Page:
I’ll give you their link:

If you even go to this site and see the photos, I guarantee that you’ll want to order some soap online. And you won’t be disappointed!!

Lost in Thought

Thinking mind can be quite obtrusive during yoga. Today while I was lying on my back finishing up bridge pose, my mind wandered away into its own thoughts, and I missed the next instruction. I heard people moving so I glanced around. The other five students were stretching out their arms and placing the soles of their feet together. So I did too, hoping the teacher didn’t notice that I lagged. After several breaths, P. told us to switch our legs so that the other leg was crossed on top. The only problem was that none of us had our legs crossed!

So I guess nobody heard the first instruction correctly.

Maybe we were all off somewhere else in our thoughts…

Tuesday, September 23, 2008

Locked Out

(Written in January 2008)

This weekend I was planning to attend a workshop taught by my yoga teacher. The topic: Finding Out What You Really, Really Want for the New Year. It promised to be a soul-searching session of self-discovery and deep reflection where we would set intentions to achieve desired goals.

Yep, I was planning to attend. I was planning it all the way through reserving a spot, paying in advance, and waking up early on Saturday morning. Even though I had developed one of those heavy, congestion-rich colds the day before, I dragged my tired, sluggish body out of bed, dressed, and drove to the yoga studio.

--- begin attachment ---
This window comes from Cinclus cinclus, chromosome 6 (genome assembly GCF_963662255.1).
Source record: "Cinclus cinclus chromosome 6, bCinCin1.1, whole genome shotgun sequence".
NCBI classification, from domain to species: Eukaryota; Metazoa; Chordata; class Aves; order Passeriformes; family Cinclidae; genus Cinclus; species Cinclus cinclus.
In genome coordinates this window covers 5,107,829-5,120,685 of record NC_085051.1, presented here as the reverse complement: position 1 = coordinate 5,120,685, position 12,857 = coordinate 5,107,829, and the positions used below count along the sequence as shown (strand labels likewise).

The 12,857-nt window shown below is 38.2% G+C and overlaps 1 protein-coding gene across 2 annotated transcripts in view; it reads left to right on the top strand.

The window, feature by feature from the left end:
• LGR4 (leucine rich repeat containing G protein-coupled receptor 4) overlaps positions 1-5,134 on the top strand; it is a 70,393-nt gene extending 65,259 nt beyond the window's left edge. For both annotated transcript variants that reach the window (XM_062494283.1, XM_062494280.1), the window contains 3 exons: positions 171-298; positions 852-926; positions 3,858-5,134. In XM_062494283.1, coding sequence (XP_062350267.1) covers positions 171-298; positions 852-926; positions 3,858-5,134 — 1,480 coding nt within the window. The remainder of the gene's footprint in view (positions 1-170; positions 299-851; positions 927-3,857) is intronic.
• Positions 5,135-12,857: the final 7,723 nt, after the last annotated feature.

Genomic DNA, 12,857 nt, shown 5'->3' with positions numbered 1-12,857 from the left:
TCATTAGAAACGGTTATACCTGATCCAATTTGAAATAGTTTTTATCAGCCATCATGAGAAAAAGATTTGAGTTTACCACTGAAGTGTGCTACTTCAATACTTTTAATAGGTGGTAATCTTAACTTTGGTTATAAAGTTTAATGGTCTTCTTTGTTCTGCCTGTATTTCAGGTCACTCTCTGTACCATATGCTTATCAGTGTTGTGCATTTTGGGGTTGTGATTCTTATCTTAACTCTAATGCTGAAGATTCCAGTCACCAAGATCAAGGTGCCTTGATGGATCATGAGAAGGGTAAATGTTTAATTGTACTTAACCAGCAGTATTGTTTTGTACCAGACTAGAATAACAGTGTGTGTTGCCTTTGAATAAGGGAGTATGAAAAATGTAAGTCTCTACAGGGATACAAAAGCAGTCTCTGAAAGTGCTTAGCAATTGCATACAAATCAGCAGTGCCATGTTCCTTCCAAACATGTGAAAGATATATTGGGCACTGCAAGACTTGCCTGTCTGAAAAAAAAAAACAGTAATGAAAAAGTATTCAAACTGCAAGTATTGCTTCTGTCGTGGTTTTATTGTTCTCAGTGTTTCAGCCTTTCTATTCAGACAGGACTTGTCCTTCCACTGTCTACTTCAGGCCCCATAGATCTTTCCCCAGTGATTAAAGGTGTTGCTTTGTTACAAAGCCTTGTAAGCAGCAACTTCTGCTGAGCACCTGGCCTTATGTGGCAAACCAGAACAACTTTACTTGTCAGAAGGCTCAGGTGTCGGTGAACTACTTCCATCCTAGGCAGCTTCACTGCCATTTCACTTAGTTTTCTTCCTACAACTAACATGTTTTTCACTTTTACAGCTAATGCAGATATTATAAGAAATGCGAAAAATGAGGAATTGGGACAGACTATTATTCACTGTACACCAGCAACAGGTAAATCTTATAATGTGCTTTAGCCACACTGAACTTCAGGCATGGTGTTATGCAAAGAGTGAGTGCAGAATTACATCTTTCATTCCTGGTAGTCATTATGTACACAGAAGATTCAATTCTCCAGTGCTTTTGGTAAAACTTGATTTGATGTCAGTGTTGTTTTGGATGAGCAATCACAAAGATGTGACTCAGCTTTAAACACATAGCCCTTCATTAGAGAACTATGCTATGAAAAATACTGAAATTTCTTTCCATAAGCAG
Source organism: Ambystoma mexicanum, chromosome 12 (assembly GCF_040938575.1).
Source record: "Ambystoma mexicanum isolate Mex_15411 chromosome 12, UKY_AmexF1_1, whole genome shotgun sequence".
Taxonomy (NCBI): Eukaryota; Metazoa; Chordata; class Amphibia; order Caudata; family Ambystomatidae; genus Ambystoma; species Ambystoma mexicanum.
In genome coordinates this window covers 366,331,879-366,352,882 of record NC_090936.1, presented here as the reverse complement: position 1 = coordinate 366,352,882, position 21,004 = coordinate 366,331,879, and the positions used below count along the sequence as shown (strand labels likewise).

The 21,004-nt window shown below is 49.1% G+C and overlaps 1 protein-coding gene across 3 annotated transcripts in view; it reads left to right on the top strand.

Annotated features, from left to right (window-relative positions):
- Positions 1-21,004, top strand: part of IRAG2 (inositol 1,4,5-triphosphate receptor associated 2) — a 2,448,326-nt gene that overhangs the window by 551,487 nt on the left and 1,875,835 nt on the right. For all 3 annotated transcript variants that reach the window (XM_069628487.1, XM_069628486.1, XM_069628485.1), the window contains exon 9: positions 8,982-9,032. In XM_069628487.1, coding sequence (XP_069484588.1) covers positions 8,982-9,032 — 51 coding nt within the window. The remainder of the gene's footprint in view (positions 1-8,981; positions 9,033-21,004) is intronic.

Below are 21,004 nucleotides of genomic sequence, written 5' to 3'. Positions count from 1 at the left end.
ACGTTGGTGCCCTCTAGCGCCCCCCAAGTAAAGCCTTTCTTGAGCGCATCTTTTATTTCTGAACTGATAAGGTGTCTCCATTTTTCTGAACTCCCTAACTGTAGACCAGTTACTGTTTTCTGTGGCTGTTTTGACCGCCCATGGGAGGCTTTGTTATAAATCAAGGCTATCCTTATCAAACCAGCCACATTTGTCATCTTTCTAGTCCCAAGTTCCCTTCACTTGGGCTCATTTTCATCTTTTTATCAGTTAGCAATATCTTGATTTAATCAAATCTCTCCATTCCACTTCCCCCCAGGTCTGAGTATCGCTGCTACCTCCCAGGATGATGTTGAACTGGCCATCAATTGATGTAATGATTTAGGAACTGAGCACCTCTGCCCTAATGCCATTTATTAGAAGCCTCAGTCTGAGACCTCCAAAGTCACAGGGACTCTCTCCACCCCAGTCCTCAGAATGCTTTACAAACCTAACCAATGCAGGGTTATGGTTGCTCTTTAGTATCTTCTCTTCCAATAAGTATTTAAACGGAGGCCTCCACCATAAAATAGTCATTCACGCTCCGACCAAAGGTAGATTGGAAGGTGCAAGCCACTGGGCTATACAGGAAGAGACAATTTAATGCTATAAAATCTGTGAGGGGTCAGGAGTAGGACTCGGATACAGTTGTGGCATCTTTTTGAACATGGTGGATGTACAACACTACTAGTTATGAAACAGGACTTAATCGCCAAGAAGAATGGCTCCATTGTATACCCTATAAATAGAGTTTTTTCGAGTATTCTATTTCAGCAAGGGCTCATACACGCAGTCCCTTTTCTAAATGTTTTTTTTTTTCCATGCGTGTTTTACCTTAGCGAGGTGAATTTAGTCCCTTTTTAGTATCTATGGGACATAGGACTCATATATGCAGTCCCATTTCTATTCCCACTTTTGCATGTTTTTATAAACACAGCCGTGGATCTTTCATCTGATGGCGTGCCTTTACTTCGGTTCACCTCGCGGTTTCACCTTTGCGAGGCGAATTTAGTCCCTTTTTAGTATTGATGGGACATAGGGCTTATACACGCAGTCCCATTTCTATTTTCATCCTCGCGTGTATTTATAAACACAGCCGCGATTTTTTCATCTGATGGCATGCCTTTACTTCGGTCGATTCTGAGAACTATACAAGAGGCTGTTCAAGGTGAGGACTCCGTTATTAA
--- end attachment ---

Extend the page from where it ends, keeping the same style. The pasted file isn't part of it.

To find the door – gasp – locked!

I was six minutes late. I peered inside at the empty front room; I tried the knob again. I was locked out.

Locked out of finding out what it is that I really want to do. This year. And in my life.

I tried knocking – no response. I tried calling the studio phone as I peeked through the plate glass window. The ringer must have been silenced.

I had to face the fact that I just wasn’t getting in. I stood there next to the jaunty red door, lost and forlorn on the cold, grey sidewalk and almost cried. I had been so excited. I had so eagerly hoped for my true self to be revealed under the clever guidance of my teacher. Now I was just on my own.

The thought crossed my mind that perhaps I was supposed to figure out by myself what it is that I want.

Or perhaps I am simply not yet ready to know.

I took a deep cleansing breath and weighed my options. The increasing morning sunlight warmed and comforted me. Returning to my car, I decided to use my unexpected free time to explore a meditation labyrinth at a nearby church. A big fan of a different labyrinth, I’d recently heard of this one and wanted to compare them. I found it smaller but charming. The rough stone circle nestled peacefully into a well tended garden.

I entered with quiet breath, my hands placed reverently in Namaste. Picking my way carefully along the uneven slate path, I enjoyed the brilliant green of the moss borders, the fresh kiss of the breeze. Tiny birds like clockwork toys flitted about in the low-hanging trees.

On reaching the center, I raised my face to the golden light and did round after round of Sun Salutation. Peace and calm settled over me as I moved with breath. No rushing, nowhere else I had to be. Flush with calm gratitude, I uncurled my way out of the maze.

I still don’t know what I want out of my life. But at least I wrote this.

Monday, September 22, 2008


And here I am. Slightly different look, slightly different name.

More writing and yoga fun!